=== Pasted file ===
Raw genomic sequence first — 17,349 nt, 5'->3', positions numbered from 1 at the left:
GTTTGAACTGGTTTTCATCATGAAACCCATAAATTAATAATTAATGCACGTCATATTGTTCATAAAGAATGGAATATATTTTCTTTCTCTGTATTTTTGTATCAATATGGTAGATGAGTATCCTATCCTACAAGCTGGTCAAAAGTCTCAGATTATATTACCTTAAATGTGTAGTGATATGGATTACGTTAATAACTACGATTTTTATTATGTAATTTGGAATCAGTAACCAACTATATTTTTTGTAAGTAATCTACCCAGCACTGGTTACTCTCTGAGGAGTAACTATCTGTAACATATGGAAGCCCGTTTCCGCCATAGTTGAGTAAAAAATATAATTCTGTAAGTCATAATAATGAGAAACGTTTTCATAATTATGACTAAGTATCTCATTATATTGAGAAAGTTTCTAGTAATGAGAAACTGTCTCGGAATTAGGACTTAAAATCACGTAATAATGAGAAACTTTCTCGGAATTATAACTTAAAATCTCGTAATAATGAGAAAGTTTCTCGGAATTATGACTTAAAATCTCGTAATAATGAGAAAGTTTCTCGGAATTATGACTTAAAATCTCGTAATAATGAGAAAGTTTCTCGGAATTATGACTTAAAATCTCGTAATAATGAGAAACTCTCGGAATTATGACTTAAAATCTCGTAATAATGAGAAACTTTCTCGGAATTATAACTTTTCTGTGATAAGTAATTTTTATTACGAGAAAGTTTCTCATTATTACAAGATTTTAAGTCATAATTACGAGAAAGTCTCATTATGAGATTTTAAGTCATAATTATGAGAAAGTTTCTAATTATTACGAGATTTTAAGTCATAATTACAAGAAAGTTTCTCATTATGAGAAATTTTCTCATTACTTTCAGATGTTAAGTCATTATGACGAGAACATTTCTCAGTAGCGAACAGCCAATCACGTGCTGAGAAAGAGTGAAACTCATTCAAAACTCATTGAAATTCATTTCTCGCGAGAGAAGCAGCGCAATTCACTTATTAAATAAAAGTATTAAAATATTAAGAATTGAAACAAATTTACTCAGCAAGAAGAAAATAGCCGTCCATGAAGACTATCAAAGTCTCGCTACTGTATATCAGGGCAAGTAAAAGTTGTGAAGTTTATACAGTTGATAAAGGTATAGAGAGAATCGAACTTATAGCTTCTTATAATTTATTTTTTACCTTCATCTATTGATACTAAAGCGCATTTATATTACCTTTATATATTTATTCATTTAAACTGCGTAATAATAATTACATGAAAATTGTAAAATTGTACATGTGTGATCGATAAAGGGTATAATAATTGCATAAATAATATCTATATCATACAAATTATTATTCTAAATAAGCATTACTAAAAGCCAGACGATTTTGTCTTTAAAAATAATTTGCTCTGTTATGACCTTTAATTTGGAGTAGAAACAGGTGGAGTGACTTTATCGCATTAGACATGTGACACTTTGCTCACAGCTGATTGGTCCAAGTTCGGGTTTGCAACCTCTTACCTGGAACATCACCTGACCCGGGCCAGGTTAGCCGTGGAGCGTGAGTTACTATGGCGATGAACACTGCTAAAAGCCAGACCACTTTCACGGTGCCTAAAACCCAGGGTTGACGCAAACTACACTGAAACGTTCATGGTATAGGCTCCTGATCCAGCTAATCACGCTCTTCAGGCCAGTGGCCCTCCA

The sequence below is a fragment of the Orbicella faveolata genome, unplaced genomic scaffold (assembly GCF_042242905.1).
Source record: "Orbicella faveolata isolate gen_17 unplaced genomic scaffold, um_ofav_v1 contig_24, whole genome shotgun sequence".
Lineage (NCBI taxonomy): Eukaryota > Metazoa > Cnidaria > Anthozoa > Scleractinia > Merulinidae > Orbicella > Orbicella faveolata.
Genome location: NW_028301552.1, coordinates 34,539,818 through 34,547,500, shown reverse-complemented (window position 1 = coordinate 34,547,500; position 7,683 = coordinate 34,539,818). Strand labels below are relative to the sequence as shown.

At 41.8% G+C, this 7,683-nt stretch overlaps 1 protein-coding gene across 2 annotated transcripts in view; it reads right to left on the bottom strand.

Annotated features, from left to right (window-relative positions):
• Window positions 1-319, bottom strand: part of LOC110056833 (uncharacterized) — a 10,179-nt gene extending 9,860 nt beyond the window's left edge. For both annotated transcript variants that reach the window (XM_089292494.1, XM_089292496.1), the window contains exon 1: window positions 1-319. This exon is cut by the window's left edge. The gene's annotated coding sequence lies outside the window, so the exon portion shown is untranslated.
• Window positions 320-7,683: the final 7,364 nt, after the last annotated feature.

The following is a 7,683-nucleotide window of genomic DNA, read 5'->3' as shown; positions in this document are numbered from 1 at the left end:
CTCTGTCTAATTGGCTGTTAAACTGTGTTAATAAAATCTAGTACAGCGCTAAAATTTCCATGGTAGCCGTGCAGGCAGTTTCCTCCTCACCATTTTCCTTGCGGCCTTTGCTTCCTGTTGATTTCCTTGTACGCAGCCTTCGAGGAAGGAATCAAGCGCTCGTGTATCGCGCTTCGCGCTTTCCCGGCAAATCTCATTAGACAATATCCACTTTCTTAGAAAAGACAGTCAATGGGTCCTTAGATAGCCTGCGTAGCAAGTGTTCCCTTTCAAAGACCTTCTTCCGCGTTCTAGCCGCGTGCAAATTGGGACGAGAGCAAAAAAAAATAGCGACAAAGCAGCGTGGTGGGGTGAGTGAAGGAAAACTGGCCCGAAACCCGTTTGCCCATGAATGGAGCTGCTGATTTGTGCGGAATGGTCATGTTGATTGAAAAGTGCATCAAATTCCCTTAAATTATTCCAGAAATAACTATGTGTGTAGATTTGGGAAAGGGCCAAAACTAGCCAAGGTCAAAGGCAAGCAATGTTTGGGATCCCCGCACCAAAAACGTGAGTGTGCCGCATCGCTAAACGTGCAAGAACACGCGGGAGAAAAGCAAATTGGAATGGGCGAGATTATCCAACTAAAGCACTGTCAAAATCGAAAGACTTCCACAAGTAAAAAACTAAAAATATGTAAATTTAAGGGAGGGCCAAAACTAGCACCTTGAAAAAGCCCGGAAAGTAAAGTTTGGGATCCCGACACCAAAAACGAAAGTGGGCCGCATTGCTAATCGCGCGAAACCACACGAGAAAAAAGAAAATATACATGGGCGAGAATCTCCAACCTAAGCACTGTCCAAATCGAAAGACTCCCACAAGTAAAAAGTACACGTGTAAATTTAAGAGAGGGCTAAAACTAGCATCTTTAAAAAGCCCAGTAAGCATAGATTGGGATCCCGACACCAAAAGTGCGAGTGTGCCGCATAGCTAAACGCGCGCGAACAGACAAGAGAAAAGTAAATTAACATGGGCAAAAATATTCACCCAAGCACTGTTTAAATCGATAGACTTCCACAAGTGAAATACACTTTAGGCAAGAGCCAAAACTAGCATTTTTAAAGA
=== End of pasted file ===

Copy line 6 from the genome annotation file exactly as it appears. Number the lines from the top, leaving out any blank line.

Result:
Genome location: NW_028301552.1, coordinates 34,539,818 through 34,547,500, shown reverse-complemented (window position 1 = coordinate 34,547,500; position 7,683 = coordinate 34,539,818). Strand labels below are relative to the sequence as shown.